Sleep disorders are finally getting the attention they deserve.
It’s the middle of the night, and Heidi Floyd is once again answering email in the bathroom so she won’t wake her husband. Now five years out from her second round of breast cancer, Floyd struggles nightly to stay asleep.
“I think it’s a combination of things,” says the mother of four. “I used to sleep on my belly and now I can’t. And I have lymphedema and will wake up with my arm asleep.”
Oh, and don’t forget the hot flashes, she adds, calling them a side effect of the estrogen blocker she must take.
While it’s not hard to understand why an estimated 80 percent of those in treatment have sleep issues while coping with the stress of the unknown and drugs that disrupt the body in multiple ways, the idea that sleep challenges may continue into survivorship comes as a surprise and disappointment, Floyd says.
Julie Otte, PhD, RN, OCN, assistant professor at the Indiana University School of Nursing, says the number of survivors of breast cancer with sleep issues ranges from 60 to 90 percent, depending on the study and the research parameters.
“This is compared with 55 percent of those who have not had cancer,” she says. “The problem in studying sleep is how sleep is measured and how people conceptualize it.”
There are many subtypes of insomnia, Otte says. It could be the result of medication or hot flashes, but when sleeplessness continues over a long period, it becomes insomnia syndrome.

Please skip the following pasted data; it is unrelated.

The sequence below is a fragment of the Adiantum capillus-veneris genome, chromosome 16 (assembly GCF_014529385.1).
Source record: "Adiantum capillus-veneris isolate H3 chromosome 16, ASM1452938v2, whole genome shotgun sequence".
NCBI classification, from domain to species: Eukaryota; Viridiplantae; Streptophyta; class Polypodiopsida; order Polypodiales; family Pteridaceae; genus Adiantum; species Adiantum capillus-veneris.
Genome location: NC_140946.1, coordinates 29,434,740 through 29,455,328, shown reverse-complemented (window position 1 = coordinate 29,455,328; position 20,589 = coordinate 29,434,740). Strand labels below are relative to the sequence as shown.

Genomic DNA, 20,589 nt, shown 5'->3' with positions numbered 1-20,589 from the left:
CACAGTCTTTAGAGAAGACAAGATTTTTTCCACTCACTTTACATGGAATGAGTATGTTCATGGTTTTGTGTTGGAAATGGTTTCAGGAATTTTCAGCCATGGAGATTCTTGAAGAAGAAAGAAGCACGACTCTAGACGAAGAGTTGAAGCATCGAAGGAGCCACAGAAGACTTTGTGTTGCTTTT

“We need to know exactly what wakes the women up to identify the underlying issue to see if it’s psychological or physiological,” Otte says.
Photo by Adrea Thomas Photography
Floyd, now living in Atlanta, says her first diagnosis in 2005 was a 10 on the stress meter and left her with insomnia. Diagnosed with stage 3B breast cancer and eight weeks pregnant with her son Noah, she didn’t have health insurance because her husband was a seminary student. The first oncologist she saw wanted her to terminate the pregnancy. She refused and found another oncologist who was willing to treat her and, as she says, her son, who is now a healthy 10-year-old.
Her recurrence in 2011 meant more surgery, more treatment and less sleep. When a tumor was discovered on the scar tissue of her first mastectomy, she asked for a bilateral mastectomy. They reluctantly agreed, and pathology revealed a small cancer in her “healthy” breast.